It’s 11am in the morning, a glorious day and you’re certain that today’s the best day to begin promoting that new cream you’ve been working on for some time now. You unpack your tent, erect it, and as soon as the customers start coming in, it begins to rain cats and dogs. “I’m sure this is a waterproof tent!” You tell yourself and continue on with your sales pitch. Within 10 minutes, your floor carpet is a sponge, your kits are soaking wet, and there’s nobody to look at the crème samples you’ve worked so hard on.

Scenarios like this are often common during the rainy season here in the US, frightfully so in the states of Hawaii, Louisiana, Alabama, Mississippi, Florida, and North & South Carolina which are among the top 10 wettest states in the country.

But heavy rain doesn’t stop the day to day life? So, why did it affect your branding exercise?

Because your tent was not waterproof.

But, aren’t all tents waterproof?

Hate to break your bubble, but no. Not all tents are waterproof. In fact, most tents are water resistant, which means that they just slow down the penetration of rainwater inside but do not prevent it from entering altogether. Such tents need additional coverage to become waterproof.

So, what is a waterproof tent?

A tent that is waterproof has its folds coated with polyurethane and seams taped, to prevent water from seeping inside. Tents also use waterproof ratings to find out the level of waterproofing capabilities they carry.

How waterproof should a tent be?

To measure how waterproof your tent is, check its waterproof ratings. These are measured in millimeters and usually range between 1000mm to 10,000mm. The higher the rating, the more waterproof the tent will be.

Are all new tents waterproof?

Contrary to the prevailing opinion, not all modern tents are waterproof. Some are water resistant and water repellent too. To understand this better, let’s consider these labels as degrees.

Waterproof vs. Water Resistant vs. Water Repellent

  1. Water resistant fabrics provide the first degree of protection against water. Such tents have a tightly knit fabric that creates a barrier for water so that it cannot permeate easily inside.
  2. Water repellent tents arrive at the second degree of protection against water. These tents usually come with a DWR label that stands for Durable Water Repellent. This means that not only does the tent resists natural water, it also carries an extra coating of water repellent material applied on the exterior causing the water to bead-up on the outside and slide right off.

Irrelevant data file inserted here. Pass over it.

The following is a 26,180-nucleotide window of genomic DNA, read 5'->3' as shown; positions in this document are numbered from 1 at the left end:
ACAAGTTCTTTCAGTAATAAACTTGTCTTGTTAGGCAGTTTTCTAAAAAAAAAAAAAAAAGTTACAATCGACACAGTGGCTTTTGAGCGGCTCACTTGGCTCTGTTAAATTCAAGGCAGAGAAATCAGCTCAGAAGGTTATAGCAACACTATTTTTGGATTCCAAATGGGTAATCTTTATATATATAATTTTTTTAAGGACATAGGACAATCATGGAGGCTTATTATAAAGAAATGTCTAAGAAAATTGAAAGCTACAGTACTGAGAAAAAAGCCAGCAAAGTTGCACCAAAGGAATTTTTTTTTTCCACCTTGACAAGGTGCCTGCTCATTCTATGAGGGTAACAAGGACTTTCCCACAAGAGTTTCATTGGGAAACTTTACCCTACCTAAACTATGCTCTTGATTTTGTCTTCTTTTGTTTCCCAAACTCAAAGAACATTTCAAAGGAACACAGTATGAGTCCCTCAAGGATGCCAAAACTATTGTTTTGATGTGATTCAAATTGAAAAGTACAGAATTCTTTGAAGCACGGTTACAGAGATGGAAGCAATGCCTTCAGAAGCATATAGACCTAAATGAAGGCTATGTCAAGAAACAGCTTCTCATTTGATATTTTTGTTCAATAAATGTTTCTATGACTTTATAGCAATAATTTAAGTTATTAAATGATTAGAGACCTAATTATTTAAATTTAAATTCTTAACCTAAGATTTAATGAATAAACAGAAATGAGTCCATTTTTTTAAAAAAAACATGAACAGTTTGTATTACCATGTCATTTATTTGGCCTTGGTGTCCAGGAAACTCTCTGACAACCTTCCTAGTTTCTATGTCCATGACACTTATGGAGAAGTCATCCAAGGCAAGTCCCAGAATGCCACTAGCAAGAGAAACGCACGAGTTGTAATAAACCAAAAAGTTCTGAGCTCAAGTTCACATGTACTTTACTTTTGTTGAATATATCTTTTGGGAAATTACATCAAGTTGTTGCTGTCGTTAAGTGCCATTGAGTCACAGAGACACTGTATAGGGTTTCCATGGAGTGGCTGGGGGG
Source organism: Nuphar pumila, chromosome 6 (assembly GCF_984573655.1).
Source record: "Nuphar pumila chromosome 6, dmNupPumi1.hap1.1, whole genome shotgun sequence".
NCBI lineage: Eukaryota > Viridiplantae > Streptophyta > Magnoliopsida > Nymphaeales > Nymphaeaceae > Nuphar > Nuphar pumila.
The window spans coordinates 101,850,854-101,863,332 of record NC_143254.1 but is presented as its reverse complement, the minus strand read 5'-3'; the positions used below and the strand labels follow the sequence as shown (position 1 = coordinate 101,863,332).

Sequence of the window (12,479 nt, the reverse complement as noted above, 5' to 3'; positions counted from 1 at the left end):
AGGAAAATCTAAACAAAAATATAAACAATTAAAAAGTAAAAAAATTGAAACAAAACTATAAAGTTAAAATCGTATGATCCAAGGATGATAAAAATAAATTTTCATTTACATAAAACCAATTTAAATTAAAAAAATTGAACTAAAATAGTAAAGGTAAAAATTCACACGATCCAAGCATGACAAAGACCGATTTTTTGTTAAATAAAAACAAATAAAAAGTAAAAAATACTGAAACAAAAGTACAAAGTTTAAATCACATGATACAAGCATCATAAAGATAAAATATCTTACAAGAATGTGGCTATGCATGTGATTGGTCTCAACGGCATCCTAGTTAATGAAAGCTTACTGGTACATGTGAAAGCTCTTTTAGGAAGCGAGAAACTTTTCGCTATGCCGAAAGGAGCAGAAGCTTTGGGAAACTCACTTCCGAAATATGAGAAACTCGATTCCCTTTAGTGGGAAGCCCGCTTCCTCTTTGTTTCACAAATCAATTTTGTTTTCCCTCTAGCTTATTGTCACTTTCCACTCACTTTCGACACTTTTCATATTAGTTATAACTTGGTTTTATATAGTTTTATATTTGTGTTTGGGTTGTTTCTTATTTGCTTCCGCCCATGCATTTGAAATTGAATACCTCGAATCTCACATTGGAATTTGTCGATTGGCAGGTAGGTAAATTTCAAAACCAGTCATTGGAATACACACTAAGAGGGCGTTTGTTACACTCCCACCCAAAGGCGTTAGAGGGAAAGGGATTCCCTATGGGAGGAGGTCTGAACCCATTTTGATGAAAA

3. Waterproof tents offer the third and highest degree of protection against water, although it’s misleading to say so. Nothing can be 100% waterproof, ever, but with the right material and preparation, it’s easier to stay dry. Waterproof tents have a more robust, sturdier fabric with a solid layer of DWR and can withstand heavy pressure or continuous rain longer that the above two type of tents.

That being said, you can find out if you own a waterproof tent.

How to check if your tent is waterproof?

Before you take your tent for a day-out, it’s better to do a dry run. After all, you can afford to get disappointed in your own backyard rather than in front of your guests.

Just pitch your tent, take the hose pipe out and soak up the seams thoroughly. And then examine the following parts of your tent:

  • The seams

Check whether water can enter where the tent material has been stitched together. From the inside of the tent, you must be able to find out if the stitching is waterproof. Don’t forget to check the toggles and ties as well. They must be sealed properly too, or there could be water seepage.

  • The sides

Doorways are potential problem areas; and if left open, they allow water to enter. A well-designed tent should be able to keep the water away from the fabric.

  • Hydrostatic Head

HH, or hydrostatic head measures how waterproof your tent’s fabric is. While basic tents have only 2000mm HH rating and are fine for use during normal to mildly rough weather conditions, they won’t fare well during a heavy downpour. Even with tents having a higher HH, if the seams are not taped well, there will still be leakage.

  • Stitching

Every stitch is essentially a hole. Examine the stitches carefully. Good quality tent designs undertake practices such as overlapping the material and reducing the amount of stitching to lessen the potential sources of leaks.

Also, following tips assist with waterproofing:

  • Pitch your tent on dry, high ground. Explore the site to find a place at an elevation, so that the water runs down.
  • Use tarps and footprints to cover your groundsheet.
  • If your tent is old, you can use a sealant to up its waterproofing game.

And if you get stuck, don’t hesitate to seek out professional advice. At Extreme Canopy, we’d love to make your event as dry and as water-free as possible. Call us today to get personalized tips!